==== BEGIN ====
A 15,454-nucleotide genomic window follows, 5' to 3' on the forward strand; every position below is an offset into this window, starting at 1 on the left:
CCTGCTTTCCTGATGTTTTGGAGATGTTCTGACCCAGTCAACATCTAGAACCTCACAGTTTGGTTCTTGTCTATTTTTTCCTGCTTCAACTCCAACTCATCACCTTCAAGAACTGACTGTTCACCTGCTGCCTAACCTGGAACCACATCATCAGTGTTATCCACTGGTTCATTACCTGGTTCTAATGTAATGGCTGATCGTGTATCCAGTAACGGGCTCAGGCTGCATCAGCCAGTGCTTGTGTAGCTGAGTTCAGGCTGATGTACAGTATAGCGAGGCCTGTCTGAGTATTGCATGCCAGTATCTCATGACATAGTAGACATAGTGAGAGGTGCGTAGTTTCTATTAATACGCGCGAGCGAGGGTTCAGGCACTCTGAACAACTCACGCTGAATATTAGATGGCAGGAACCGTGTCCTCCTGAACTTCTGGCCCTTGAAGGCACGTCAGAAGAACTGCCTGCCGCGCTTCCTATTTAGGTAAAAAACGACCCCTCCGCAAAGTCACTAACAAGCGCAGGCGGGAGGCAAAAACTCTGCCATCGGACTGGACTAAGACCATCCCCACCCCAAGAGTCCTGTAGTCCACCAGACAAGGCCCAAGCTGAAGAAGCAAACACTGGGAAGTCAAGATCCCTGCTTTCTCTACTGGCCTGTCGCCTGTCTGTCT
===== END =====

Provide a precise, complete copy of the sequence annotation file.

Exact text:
A 15,454-nucleotide genomic window follows, 5' to 3' on the forward strand; every position below is an offset into this window, starting at 1 on the left:
CCTGCTTTCCTGATGTTTTGGAGATGTTCTGACCCAGTCAACATCTAGAACCTCACAGTTTGGTTCTTGTCTATTTTTTCCTGCTTCAACTCCAACTCATCACCTTCAAGAACTGACTGTTCACCTGCTGCCTAACCTGGAACCACATCATCAGTGTTATCCACTGGTTCATTACCTGGTTCTAATGTAATGGCTGATCGTGTATCCAGTAACGGGCTCAGGCTGCATCAGCCAGTGCTTGTGTAGCTGAGTTCAGGCTGATGTACAGTATAGCGAGGCCTGTCTGAGTATTGCATGCCAGTATCTCATGACATAGTAGACATAGTGAGAGGTGCGTAGTTTCTATTAATACGCGCGAGCGAGGGTTCAGGCACTCTGAACAACTCACGCTGAATATTAGATGGCAGGAACCGTGTCCTCCTGAACTTCTGGCCCTTGAAGGCACGTCAGAAGAACTGCCTGCCGCGCTTCCTATTTAGGTAAAAAACGACCCCTCCGCAAAGTCACTAACAAGCGCAGGCGGGAGGCAAAAACTCTGCCATCGGACTGGACTAAGACCATCCCCACCCCAAGAGTCCTGTAGTCCACCAGACAAGGCCCAAGCTGAAGAAGCAAACACTGGGAAGTCAAGATCCCTGCTTTCTCTACTGGCCTGTCGCCTGTCTGTCT